Mary Seacole looked after and provided support to British troops during the Crimean War (1853-1856), setting up a hotel for sick and recovering soldiers close to the fighting near Balaclava. In her day, she was as celebrated as Florence Nightingale, but it was not until the rediscovery and publication of her diary in the 1980s that she came to be widely known as a Victorian heroine in modern times. In 2016, a memorial statue of her was unveiled in London, the first in the UK in honour of a named Black woman. Here her biographer, Jane Robinson, tells us more about the remarkable life of Mary Seacole and the world she lived in.

The best books on Islam and the State, recommended by Ahmet T. Kuru

It’s widely assumed that in the ideal Muslim society there is no separation between religion and the state, but even in some of the earliest caliphates, the secular and the religious were rarely as closely aligned as religious conservatives would have us believe. Here Ahmet T. Kuru, Professor of Political Science at San Diego State University, recommends books that help trace the historical relationship between Islam and the state—and points to strands of secularism that may hold the key to a happier relationship between Islam and liberal democracy.

The Best Books on Tech, recommended by Azeem Azhar

Technology is already running our lives and unless regulations are updated to keep up, it could upend our way of life completely, warns Azeem Azhar, entrepreneur, investor, and creator of the Exponential View newsletter. Here, he recommends his five top tech books to help us navigate the near future, from a technical tome to a science fiction novel.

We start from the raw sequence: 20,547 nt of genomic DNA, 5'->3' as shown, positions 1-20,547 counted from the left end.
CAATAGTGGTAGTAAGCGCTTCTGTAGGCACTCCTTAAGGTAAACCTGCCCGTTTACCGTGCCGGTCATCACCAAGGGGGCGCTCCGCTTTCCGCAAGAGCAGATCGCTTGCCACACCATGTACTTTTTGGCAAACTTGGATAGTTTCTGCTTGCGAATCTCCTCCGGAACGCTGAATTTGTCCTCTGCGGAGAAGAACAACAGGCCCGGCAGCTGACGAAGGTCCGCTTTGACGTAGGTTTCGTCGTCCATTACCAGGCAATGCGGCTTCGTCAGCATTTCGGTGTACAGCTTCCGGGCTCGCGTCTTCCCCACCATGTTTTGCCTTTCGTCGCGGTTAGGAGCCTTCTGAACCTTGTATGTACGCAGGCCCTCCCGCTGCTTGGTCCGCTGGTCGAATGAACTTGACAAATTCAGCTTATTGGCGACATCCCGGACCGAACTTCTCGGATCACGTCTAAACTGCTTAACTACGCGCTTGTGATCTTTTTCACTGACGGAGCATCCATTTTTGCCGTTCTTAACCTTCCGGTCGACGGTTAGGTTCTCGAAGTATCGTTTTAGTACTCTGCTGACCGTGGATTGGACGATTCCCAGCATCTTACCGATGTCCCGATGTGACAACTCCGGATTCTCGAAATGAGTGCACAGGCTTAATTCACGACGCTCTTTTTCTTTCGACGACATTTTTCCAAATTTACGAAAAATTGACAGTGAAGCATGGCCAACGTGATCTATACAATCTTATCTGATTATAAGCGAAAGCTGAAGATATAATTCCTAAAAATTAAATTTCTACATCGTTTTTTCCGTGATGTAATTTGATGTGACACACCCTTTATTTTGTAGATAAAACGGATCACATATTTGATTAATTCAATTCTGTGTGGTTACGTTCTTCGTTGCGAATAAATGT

The best books on The Crusades, recommended by Guy Perry

Once seen as a great romantic adventure, the Crusades tend to be viewed now as an early venture in Western imperialism. But, as the Oxford historian Guy Perry explains, there is nothing so simple about them. He chooses five books that get to the complex truth of the Crusades as historical phenomena.

The Best Economics Books of 2021, recommended by Diane Coyle

From the education of a Nobel Prize-winning economist to debates about privacy and the drawbacks of global supply chains, Professor Diane Coyle of Cambridge University’s Bennett Institute for Public Policy chooses the best economics books of 2021. These are highly readable books that also shed important light on the Covid pandemic and the world we live in.

Best History Books of 2021, recommended by Paul Lay

Historical writing continues to shed new and interesting light on all manner of topics, including even much-written about subjects like Napoleon, who died 200 years ago this year. Paul Lay, the editor of History Today, offers his choices for the best history books published in 2021.

The Best Baking Cookbooks of 2021, recommended by Becky Krystal